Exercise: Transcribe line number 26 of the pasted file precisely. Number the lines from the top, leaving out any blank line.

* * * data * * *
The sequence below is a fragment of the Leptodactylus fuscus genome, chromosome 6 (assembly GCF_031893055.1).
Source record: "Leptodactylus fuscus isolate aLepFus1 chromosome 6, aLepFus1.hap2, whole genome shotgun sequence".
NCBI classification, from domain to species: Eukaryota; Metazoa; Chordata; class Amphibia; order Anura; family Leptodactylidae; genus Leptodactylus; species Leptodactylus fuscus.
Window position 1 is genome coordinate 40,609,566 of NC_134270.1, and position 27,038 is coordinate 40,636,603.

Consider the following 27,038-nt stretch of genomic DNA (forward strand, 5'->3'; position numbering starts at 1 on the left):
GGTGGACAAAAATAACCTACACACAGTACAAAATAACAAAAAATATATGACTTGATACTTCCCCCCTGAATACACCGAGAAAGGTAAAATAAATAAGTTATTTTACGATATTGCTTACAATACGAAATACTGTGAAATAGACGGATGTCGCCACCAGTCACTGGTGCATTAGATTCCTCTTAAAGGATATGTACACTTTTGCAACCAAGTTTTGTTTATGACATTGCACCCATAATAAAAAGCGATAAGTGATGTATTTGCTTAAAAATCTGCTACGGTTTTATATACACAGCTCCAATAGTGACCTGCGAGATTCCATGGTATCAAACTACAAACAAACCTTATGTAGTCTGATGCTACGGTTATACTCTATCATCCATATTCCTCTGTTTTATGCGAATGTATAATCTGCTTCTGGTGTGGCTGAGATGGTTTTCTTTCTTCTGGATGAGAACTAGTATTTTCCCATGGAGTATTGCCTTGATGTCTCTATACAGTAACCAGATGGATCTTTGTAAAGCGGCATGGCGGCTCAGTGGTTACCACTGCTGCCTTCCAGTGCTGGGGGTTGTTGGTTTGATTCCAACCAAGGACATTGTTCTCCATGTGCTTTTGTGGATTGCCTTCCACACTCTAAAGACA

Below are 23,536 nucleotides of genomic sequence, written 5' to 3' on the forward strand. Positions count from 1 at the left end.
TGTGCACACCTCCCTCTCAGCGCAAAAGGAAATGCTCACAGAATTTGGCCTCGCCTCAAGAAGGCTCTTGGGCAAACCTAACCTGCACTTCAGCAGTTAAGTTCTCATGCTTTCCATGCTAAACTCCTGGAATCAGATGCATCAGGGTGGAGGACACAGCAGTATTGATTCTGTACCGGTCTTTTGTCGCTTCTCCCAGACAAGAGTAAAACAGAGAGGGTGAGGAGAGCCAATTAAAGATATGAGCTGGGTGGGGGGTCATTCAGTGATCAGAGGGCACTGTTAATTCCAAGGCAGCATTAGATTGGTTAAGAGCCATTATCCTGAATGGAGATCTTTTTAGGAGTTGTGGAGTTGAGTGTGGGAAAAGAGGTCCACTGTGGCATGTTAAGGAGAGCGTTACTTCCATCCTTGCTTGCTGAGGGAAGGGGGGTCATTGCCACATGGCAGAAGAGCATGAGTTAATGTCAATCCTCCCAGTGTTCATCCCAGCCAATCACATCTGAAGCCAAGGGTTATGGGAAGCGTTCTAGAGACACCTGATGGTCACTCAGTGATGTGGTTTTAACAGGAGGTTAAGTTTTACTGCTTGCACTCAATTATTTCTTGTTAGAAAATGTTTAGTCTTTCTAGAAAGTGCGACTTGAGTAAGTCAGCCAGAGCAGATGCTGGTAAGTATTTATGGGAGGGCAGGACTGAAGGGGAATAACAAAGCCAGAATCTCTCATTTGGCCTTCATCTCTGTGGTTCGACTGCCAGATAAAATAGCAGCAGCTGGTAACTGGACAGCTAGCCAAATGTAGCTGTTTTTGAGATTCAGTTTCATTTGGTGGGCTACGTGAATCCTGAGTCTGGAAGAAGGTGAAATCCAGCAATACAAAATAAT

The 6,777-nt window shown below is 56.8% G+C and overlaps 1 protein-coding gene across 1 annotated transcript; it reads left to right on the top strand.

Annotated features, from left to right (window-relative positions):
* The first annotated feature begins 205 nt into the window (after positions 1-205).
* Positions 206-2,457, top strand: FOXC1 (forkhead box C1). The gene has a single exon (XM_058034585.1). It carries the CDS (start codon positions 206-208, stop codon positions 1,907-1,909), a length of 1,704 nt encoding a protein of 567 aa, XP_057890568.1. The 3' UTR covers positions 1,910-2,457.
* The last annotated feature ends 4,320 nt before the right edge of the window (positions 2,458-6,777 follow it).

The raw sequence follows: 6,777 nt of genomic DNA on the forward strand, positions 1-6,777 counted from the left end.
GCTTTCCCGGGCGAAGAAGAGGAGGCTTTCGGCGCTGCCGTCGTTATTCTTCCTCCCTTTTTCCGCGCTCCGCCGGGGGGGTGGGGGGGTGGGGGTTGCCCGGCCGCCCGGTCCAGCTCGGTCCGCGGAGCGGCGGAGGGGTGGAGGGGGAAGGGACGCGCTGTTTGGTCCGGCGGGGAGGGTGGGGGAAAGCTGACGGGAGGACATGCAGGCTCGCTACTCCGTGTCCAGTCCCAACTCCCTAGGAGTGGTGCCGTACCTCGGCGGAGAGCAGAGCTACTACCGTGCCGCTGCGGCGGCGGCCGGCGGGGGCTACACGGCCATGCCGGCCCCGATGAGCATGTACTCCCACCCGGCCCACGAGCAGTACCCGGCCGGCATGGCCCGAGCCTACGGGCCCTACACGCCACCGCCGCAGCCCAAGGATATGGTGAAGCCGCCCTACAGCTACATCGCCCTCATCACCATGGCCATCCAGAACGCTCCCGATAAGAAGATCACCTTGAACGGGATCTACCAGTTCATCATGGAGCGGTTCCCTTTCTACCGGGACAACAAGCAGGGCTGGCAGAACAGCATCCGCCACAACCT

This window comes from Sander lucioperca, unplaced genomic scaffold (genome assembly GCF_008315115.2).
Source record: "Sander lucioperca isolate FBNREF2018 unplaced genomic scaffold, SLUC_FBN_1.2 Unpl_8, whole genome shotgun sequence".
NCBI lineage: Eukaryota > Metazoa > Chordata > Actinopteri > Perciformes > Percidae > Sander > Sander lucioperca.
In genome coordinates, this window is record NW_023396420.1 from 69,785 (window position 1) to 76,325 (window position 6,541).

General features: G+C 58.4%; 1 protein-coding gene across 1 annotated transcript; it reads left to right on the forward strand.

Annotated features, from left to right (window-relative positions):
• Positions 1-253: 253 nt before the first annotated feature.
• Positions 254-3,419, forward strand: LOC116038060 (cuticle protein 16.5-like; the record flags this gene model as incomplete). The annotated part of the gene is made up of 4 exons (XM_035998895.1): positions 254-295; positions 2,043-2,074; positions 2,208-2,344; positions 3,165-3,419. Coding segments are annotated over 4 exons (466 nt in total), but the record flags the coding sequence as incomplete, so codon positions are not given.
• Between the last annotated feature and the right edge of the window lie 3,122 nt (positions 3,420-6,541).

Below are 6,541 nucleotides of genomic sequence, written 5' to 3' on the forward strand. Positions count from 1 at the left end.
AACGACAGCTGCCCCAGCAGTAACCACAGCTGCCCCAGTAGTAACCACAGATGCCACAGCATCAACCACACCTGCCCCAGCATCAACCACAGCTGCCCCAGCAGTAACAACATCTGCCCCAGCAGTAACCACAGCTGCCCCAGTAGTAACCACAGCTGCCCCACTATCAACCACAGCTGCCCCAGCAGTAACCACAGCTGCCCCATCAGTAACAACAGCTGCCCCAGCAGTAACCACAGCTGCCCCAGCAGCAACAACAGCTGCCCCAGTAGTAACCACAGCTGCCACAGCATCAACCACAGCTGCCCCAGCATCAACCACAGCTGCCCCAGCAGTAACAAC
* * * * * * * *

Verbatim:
AACGACAGCTGCCCCAGCAGTAACCACAGCTGCCCCAGTAGTAACCACAGATGCCACAGCATCAACCACACCTGCCCCAGCATCAACCACAGCTGCCCCAGCAGTAACAACATCTGCCCCAGCAGTAACCACAGCTGCCCCAGTAGTAACCACAGCTGCCCCACTATCAACCACAGCTGCCCCAGCAGTAACCACAGCTGCCCCATCAGTAACAACAGCTGCCCCAGCAGTAACCACAGCTGCCCCAGCAGCAACAACAGCTGCCCCAGTAGTAACCACAGCTGCCACAGCATCAACCACAGCTGCCCCAGCATCAACCACAGCTGCCCCAGCAGTAACAAC